‘Tis the Season (for Cracking)

Having your clarinet crack is a difficult, frustrating, and scary situation, but before you yell at your repair technician or demand your money back from the person who sold it to you, know that it’s not the end of the world. The good news is, once the crack is repaired, if repaired well, the tone of the clarinet may not be affected at all (in rare cases, it is improved!). The clarinet I had in my undergraduate degree cracked (before I used the process outlined above), and I was still able to play on it for several years, getting into several competitive summer festivals and grad schools.

Depending on where you are living, now is the season for cracking. Cracking happens most often when there is a rapid change in temperature or humidity. The rule of thumb is any time the outside of the clarinet is suddenly colder or drier than the inside. For example, going from a dry, heated environment like most houses during the winter, to being blown into by warm, moist air. Or, when your clarinet is cold and dry from air conditioning and you blow warm, moist air into it.  A final example would be taking a warm instrument immediately out into winter weather in a poorly insulated case. In all three examples, the inside of the instrument is expanded, while the outside of the instrument is contracted, and the laws of physics dictate the rest. The most common place for clarinets to crack is where the wood is already weakened, like where holes are drilled through it. Check between throat G# and A, as well as between the top two side/trill keys. Look closely, a crack can be thin as a hair, or may resemble the wood grain. Anything that looks at all suspicious should be checked out by a qualified repair technician.

While I am not a certified repair technician, I have known enough master technicians who have lectured me enough times for me to be obsessive/paranoid about my clarinets cracking. The following are the steps I take to avoid cracking.

  • If the instrument is cold, I warm it with my hands or my armpits for several minutes before I play, especially the upper joint and barrel. If it is very cold (like I just walked home from the subway), I will leave it with the case open for an hour to let it gradually warm up to room temperature before I even touch it with my hands. Like I said, cracking is caused by rapid changes. Even if you left you clarinet on the back porch in the dead of winter, there may be hope if you bring it inside and let it sit in the unopened case for a full day, then maybe another hour with the case open before trying to play it.
  • Use Dampits and orange peels constantly during the winter months. If they look even slightly dry, re-wet/replace them. I saturate mine, then wrap them around my fingers to wring them out, then wipe off any excess. They can touch the outside of the instrument, but never put them inside the bore (again, this would cause the inside to expand while the outside stays dry, causing a crack). If you want to save some $$, look forward to a future post on how to make your own humidifiers. In the meantime, simply stuffing a clean piece of sponge into a pill bottle with holes drilled in it would suffice.
  • I go as far as to put a hygrometer (dial humidity gauge) in the case and try to keep it above 60%. Something like this would at least keep things in the ballpark.
  • If any of the rings are loose, this is a sign that the clarinet is not humid enough. It creates a risk of cracking in the socket when the tenon is pushed into the thin, un-reinforced socket wall (you thought those rings were just for decoration, didn’t you?). If more humidity doesn’t tighten the rings, they may need to be tightened. Most repair technicians have equipment to do this, or they may add a tiny piece of paper as a shim if the ring is loose enough to remove (you can do this as well, if you feel up to it).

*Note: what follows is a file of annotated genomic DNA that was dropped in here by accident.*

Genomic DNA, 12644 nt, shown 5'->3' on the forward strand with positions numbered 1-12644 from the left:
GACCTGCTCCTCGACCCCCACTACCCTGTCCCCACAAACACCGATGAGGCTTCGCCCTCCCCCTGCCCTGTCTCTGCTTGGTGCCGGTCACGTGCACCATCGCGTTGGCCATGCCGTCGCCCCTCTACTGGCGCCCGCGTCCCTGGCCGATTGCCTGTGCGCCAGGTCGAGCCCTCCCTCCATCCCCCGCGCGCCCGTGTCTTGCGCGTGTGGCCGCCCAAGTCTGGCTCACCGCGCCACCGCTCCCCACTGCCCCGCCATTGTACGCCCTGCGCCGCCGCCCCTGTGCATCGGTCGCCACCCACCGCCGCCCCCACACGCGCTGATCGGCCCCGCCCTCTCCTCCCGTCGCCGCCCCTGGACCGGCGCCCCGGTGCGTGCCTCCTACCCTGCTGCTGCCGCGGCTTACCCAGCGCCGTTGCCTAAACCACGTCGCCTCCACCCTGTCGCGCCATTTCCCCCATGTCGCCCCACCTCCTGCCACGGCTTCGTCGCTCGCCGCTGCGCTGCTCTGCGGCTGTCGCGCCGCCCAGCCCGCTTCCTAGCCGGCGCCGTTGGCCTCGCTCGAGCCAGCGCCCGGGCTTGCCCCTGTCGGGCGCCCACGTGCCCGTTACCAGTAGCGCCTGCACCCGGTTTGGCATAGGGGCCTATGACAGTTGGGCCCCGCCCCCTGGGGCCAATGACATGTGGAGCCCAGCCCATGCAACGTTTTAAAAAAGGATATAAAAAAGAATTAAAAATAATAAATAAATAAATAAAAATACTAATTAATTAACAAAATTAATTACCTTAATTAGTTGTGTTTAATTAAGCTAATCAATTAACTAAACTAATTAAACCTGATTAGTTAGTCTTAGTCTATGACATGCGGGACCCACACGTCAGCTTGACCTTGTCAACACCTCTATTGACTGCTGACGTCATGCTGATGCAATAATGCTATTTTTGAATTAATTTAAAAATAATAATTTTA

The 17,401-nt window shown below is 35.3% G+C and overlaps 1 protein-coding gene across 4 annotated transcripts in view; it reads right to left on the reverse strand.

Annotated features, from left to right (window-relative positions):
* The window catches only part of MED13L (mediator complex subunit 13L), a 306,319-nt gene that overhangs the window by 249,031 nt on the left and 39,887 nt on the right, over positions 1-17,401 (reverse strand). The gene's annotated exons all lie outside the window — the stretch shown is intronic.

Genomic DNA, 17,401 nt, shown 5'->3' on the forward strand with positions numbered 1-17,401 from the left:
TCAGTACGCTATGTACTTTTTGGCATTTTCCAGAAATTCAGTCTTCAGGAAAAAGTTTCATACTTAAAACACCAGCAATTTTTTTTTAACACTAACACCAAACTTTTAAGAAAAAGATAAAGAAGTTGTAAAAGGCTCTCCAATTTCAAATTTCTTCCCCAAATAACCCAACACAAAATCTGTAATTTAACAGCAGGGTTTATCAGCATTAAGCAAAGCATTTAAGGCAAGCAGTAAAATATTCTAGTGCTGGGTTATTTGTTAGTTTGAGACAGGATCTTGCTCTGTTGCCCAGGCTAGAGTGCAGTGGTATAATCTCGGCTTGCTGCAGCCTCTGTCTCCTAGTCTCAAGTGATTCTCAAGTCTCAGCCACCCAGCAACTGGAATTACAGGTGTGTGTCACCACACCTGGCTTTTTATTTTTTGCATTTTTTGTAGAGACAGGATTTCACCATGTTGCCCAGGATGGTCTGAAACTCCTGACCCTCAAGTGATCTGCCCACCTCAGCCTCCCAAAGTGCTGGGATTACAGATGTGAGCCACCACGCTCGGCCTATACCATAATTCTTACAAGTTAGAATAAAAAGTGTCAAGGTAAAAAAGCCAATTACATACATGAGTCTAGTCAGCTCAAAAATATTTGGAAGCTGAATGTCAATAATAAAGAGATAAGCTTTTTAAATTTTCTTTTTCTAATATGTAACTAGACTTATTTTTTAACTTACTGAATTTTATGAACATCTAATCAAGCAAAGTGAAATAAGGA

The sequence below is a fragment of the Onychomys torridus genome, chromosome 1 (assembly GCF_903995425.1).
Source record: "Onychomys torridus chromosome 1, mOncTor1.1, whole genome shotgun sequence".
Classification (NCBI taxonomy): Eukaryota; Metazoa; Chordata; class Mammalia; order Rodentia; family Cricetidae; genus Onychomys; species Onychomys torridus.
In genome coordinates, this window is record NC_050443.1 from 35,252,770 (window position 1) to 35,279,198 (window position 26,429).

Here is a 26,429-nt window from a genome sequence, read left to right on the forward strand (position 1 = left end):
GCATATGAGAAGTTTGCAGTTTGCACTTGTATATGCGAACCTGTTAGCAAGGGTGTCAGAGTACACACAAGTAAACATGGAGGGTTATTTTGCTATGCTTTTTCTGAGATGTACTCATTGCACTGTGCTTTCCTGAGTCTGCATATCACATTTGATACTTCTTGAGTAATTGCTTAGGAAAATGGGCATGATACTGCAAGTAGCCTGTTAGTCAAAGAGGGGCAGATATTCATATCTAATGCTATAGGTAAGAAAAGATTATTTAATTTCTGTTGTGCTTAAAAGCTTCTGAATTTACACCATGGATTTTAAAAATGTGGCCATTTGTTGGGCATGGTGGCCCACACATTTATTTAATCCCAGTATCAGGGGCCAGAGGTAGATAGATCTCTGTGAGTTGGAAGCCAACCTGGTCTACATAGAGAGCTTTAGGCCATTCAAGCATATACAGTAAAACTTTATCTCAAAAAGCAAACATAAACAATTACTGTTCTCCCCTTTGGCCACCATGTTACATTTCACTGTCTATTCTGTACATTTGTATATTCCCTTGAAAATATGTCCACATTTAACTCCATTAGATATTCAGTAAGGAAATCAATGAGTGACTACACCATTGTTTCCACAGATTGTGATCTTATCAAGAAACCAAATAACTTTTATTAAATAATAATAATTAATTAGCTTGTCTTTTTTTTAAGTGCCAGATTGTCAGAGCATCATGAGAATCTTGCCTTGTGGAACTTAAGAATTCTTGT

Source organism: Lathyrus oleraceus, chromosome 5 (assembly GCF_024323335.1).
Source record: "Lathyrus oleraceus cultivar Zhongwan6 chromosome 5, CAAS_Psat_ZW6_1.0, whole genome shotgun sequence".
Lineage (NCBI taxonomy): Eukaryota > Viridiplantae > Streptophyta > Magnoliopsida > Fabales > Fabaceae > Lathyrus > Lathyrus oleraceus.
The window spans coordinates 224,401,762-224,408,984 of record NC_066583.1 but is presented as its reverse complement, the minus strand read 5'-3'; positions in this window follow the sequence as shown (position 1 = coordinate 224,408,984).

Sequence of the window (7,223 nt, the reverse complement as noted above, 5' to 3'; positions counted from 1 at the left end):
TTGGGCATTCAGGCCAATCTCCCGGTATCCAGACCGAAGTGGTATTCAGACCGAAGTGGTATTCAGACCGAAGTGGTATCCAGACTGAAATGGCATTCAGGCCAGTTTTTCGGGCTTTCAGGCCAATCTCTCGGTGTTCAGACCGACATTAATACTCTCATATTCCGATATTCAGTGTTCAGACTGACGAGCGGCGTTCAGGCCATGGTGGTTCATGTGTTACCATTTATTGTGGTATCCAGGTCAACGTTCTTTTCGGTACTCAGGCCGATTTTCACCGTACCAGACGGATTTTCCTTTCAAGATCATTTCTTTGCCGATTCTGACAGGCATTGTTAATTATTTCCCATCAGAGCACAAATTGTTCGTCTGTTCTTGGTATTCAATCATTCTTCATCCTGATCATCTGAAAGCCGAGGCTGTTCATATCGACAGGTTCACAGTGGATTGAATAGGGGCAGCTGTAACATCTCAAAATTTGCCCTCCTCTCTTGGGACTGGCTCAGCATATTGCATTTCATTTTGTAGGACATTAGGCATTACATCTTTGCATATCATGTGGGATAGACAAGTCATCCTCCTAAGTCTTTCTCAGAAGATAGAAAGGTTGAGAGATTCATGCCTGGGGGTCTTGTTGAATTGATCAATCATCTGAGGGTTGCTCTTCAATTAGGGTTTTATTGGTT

• Swab religiously, like every 10 minutes. As I mentioned in my last post, when I pack up, I dry off the corked socket ends, and even use a q-tip to dry the ringed socket ends. I also plug the end of the top joint and blow out while opening all of the keys one at a time. This shows me which ones have collected water. I repeat using a piece of cloth or cigarette paper under the offending pads to absorb water from the tone holes.
  • In the winter I use a room humidifier where I keep my instrument.
  • In spring and summer, you can remove the dampits as long as the rings stay tight and the clarinet is not in excessively air conditioned buildings all of the time. This is why I use the hygrometer; even in the summer a clarinet can dry out indoors, and I want to know when it does.
  • Even with an instrument that is broken in, if I haven’t played it for more than a week (often the case with my Eb clarinet), I avoid playing it for longer than 30 minutes at a time. Sort of like a mini-break in procedure.


  • You should avoid playing on it until you can get it fixed. If you don’t have access to a backup instrument, play on the cracked instrument as little as possible.
  • You should still keep it as humidified as possible until then. You may notice the crack will shrink a bit as it gets more moisture. This is a good thing.
  • Take the clarinet to a reputable repair technician as soon as possible.

Being a natural substance, if wood wants to crack, it eventually will, no matter how careful you are. You could be doing everything right, but something as simple as someone opening a door and a cool breeze coming through could cause a crack. It is an unfortunate hazard of our profession, but using the above strategies, I have survived two winters in Chicago, and two more in New York City, with zero cracks (*knock on African Blackwood*). Just be glad you don’t play oboe, apparently they crack even more often!